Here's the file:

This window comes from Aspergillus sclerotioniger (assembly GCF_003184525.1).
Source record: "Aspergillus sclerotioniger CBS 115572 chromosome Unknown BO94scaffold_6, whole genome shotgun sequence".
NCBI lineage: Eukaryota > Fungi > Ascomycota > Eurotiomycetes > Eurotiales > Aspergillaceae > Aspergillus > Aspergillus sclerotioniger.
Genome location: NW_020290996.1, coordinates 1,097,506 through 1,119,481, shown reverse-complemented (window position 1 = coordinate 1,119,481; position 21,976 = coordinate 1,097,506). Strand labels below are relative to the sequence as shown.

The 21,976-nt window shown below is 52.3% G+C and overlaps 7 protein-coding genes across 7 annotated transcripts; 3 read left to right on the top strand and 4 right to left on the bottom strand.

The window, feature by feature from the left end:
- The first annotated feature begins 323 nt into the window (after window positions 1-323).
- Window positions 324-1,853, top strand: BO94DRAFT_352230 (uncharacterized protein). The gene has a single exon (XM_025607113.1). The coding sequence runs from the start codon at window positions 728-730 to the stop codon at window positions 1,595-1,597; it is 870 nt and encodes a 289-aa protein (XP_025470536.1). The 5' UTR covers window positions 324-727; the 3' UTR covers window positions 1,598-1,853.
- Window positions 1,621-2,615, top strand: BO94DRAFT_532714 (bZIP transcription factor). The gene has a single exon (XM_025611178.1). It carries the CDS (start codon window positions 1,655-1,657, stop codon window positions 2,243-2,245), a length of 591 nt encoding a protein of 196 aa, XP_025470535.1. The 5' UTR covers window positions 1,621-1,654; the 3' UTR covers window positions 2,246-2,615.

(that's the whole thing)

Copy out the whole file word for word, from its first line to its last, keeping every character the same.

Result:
This window comes from Aspergillus sclerotioniger (assembly GCF_003184525.1).
Source record: "Aspergillus sclerotioniger CBS 115572 chromosome Unknown BO94scaffold_6, whole genome shotgun sequence".
NCBI lineage: Eukaryota > Fungi > Ascomycota > Eurotiomycetes > Eurotiales > Aspergillaceae > Aspergillus > Aspergillus sclerotioniger.
Genome location: NW_020290996.1, coordinates 1,097,506 through 1,119,481, shown reverse-complemented (window position 1 = coordinate 1,119,481; position 21,976 = coordinate 1,097,506). Strand labels below are relative to the sequence as shown.

The 21,976-nt window shown below is 52.3% G+C and overlaps 7 protein-coding genes across 7 annotated transcripts; 3 read left to right on the top strand and 4 right to left on the bottom strand.

The window, feature by feature from the left end:
- The first annotated feature begins 323 nt into the window (after window positions 1-323).
- Window positions 324-1,853, top strand: BO94DRAFT_352230 (uncharacterized protein). The gene has a single exon (XM_025607113.1). The coding sequence runs from the start codon at window positions 728-730 to the stop codon at window positions 1,595-1,597; it is 870 nt and encodes a 289-aa protein (XP_025470536.1). The 5' UTR covers window positions 324-727; the 3' UTR covers window positions 1,598-1,853.
- Window positions 1,621-2,615, top strand: BO94DRAFT_532714 (bZIP transcription factor). The gene has a single exon (XM_025611178.1). It carries the CDS (start codon window positions 1,655-1,657, stop codon window positions 2,243-2,245), a length of 591 nt encoding a protein of 196 aa, XP_025470535.1. The 5' UTR covers window positions 1,621-1,654; the 3' UTR covers window positions 2,246-2,615.